When a radiology report includes a detailed description of the shape of a rotator cuff tear, an orthopedic surgeon and the patient can potentially benefit from this important information. Three-dimensional magnetic resonance reconstruction of the rotator cuff can improve the accuracy of characterizing rotator cuff tear shapes compared with two-dimensional MRI-based techniques, according to a study performed at NYU Langone Medical Center in Manhattan published in the Journal of Shoulder and Elbow Surgery.
A detailed characterization of a rotator cuff tear should include its location, size, degree of tendon involvement, degree of retraction, and shape of the tear. The shape of a tear can allow a surgeon to do more complete surgical planning, to help determine if a tear can be repaired, and if so, if enough tendon tissue remains to allow marginal convergence during the repair.
A team of radiologists and orthopedic surgeons conducted a retrospective review of MRI exams performed in 34 patients with rotator cuff tears during an 18-month period. The impetus for the study was that although the radiologists used a well established classification system to classify tears, in daily practice they had difficulty differentiating between the subtypes of longitudinal tears and in some cases, between larger crescent-type tears and U-shaped tears.
The two orthopedic surgeons who had performed surgeries on these patients reviewed the pre- and post-operative records and arthroscopic photographs, and characterized the shape of the cuff tear into one of three main categories. A total of 21 patients had crescent-shaped tears and 13 had longitudinal tears (eight of which were U-shaped and five were L-shaped. Additionally, there were six massive-type longitudinal tears (four U-shaped and two L-shaped).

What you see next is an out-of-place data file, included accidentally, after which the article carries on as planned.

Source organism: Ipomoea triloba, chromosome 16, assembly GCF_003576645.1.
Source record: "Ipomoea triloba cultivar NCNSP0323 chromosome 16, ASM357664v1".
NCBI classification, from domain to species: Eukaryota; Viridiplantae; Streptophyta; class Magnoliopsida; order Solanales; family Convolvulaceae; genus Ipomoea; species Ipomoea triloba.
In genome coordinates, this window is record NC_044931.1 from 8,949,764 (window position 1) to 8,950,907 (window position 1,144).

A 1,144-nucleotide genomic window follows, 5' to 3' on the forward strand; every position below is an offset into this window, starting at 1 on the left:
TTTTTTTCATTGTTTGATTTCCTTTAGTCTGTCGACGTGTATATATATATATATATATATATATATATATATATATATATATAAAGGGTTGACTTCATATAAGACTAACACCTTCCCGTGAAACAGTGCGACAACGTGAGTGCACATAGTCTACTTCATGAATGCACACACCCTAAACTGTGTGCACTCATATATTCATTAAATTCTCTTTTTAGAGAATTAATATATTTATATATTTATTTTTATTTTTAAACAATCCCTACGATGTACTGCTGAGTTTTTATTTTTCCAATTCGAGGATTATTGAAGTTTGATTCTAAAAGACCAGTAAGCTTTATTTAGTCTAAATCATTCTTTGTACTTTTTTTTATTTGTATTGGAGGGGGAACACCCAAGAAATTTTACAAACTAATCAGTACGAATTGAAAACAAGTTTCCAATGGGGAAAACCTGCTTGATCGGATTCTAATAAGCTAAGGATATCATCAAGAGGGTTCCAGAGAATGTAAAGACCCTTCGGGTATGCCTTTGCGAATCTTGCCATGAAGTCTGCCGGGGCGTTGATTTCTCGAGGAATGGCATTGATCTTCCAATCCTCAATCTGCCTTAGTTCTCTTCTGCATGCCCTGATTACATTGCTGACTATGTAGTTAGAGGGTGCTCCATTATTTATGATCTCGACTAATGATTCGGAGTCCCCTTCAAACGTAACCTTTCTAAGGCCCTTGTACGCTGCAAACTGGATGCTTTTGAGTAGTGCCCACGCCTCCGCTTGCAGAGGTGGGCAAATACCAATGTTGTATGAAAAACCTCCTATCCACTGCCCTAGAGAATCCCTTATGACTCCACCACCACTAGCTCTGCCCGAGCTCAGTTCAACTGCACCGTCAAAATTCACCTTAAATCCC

Two musculoskeletal radiologists blinded to these findings used 2D images to measure and document the width and length of each tendon tear, and then classify them into one of three main categories and associated sub-categories. A month later, they reviewed the tears using 3D reconstructed models to again classify the tears. All findings were compared.
Lead author and musculoskeletal radiologist Soterios Gyftopoulos, MD, and colleagues, reported that the overall accuracy of 3D MRI was 82.4% compared to 64.7% for 2D MRI. The accuracy for tear shape characterization of crescent and longitudinal tears using 3D MRI was 97.1% and 88.2% for the radiologists. Accuracy for the other characterizations of subcategories of tendon tear shapes by each radiologist also significantly increased with the viewing of 3D MRI models.
“Differentiating between U- and L-shaped longitudinal tears does not necessarily change the surgical technique chosen for repair, but it does allow a more accurate restoration of anatomy and shoulder biomechanics,” wrote the authors.
“The 3D reconstructions provide an improved way to visualize and to understand the tendon tear compared with conventional 2D MRI….The relatively short post-processing time (2-3 minutes) allows the seamless incorporation of this technique into our daily workflow without delaying the final MR reports,” they concluded.
3D MRI delivers better characterization of rotator cuff tears than 2D MRI. Appl Radiol.